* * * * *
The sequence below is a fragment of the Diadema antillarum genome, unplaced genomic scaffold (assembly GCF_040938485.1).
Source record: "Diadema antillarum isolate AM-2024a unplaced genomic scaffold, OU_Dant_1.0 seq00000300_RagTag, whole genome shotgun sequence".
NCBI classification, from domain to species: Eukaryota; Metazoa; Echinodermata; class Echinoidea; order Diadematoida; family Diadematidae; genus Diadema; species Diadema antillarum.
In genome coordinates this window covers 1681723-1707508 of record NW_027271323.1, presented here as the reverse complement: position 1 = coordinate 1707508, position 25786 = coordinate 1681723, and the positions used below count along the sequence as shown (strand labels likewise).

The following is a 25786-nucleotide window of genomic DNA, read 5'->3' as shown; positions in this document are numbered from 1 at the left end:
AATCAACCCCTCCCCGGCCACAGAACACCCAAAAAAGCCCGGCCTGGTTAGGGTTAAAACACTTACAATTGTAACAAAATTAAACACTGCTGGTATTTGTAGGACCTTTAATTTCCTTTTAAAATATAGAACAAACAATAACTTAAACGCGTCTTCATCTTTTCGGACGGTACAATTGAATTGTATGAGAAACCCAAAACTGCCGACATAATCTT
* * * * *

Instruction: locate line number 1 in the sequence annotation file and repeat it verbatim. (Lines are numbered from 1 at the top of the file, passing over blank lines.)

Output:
The sequence below is a fragment of the Diadema antillarum genome, unplaced genomic scaffold (assembly GCF_040938485.1).